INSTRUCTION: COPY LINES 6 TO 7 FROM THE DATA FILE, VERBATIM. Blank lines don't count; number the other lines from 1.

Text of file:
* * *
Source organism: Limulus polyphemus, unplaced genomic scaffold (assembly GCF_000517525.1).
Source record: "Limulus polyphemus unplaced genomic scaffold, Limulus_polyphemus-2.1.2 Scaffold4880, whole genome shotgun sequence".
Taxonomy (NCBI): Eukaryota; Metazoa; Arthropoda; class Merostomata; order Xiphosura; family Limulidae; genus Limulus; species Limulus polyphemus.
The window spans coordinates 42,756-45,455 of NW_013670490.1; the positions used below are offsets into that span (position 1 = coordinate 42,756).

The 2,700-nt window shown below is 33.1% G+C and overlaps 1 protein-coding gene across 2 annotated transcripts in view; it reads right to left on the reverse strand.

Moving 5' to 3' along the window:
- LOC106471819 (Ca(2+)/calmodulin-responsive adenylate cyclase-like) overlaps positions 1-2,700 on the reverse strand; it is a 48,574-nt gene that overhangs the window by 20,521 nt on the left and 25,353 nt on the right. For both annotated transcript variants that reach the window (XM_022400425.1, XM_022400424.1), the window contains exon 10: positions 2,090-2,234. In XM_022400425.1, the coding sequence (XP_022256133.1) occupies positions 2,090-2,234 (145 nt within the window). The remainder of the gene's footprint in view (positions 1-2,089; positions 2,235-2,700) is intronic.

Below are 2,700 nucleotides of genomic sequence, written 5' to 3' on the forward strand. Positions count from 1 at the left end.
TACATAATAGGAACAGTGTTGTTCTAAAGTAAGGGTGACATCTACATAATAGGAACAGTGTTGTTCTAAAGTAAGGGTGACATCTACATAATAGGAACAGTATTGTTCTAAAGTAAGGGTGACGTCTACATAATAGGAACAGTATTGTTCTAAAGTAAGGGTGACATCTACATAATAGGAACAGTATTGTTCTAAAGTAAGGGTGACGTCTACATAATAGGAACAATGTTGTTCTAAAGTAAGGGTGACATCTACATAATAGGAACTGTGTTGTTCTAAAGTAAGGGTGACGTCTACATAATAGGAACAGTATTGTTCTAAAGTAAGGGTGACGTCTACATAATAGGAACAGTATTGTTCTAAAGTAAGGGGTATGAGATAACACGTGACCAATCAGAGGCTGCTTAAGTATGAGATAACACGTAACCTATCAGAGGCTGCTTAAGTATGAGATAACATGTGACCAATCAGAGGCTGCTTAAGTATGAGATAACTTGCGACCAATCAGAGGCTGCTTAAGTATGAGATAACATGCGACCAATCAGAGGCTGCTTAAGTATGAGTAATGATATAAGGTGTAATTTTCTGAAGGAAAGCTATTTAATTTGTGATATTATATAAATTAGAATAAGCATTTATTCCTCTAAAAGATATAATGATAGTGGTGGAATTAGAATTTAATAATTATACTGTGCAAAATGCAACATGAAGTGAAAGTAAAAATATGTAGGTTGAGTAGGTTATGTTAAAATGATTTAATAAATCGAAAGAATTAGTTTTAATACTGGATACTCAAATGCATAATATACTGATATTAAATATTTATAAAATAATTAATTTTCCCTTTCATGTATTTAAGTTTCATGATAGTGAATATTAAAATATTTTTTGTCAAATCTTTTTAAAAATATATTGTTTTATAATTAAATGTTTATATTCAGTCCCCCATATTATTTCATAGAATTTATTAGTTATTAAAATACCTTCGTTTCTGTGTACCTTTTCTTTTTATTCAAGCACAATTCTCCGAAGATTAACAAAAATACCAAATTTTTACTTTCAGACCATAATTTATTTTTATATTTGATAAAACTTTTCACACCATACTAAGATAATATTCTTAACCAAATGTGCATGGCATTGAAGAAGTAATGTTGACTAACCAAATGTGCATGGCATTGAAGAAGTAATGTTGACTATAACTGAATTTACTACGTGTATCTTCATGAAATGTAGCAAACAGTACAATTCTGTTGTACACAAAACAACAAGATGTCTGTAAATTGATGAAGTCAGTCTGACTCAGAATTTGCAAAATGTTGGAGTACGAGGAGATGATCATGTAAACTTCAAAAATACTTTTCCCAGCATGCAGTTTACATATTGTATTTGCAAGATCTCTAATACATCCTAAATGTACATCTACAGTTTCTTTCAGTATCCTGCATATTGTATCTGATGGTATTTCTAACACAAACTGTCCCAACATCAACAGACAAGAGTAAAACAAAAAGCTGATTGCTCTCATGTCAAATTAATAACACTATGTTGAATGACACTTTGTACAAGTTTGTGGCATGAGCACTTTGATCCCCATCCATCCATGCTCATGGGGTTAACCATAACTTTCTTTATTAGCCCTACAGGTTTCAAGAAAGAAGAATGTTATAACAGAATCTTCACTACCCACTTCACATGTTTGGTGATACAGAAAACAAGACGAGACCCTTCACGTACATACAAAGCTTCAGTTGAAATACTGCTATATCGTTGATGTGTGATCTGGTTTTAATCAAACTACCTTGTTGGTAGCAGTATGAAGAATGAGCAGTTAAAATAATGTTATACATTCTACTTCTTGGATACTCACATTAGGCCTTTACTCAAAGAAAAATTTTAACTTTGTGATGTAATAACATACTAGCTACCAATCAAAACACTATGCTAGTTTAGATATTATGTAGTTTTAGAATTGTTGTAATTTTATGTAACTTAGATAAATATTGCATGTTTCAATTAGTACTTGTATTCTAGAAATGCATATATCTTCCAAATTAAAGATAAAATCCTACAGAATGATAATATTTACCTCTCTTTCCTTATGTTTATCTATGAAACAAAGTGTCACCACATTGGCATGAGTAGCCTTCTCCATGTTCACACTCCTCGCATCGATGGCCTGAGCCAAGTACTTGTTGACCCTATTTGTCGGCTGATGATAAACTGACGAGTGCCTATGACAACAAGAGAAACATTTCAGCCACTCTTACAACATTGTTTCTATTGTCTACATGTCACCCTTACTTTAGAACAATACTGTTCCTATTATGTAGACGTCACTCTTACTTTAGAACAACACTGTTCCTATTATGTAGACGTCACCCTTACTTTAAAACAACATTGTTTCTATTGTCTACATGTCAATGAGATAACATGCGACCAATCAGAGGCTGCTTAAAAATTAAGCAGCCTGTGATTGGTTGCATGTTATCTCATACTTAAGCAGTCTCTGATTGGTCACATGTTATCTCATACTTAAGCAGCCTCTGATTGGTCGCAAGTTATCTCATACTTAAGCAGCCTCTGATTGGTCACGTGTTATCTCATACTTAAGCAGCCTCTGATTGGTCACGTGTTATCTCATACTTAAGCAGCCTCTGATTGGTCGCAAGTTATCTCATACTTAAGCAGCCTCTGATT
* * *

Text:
Moving 5' to 3' along the window:
- LOC106471819 (Ca(2+)/calmodulin-responsive adenylate cyclase-like) overlaps positions 1-2,700 on the reverse strand; it is a 48,574-nt gene that overhangs the window by 20,521 nt on the left and 25,353 nt on the right. For both annotated transcript variants that reach the window (XM_022400425.1, XM_022400424.1), the window contains exon 10: positions 2,090-2,234. In XM_022400425.1, the coding sequence (XP_022256133.1) occupies positions 2,090-2,234 (145 nt within the window). The remainder of the gene's footprint in view (positions 1-2,089; positions 2,235-2,700) is intronic.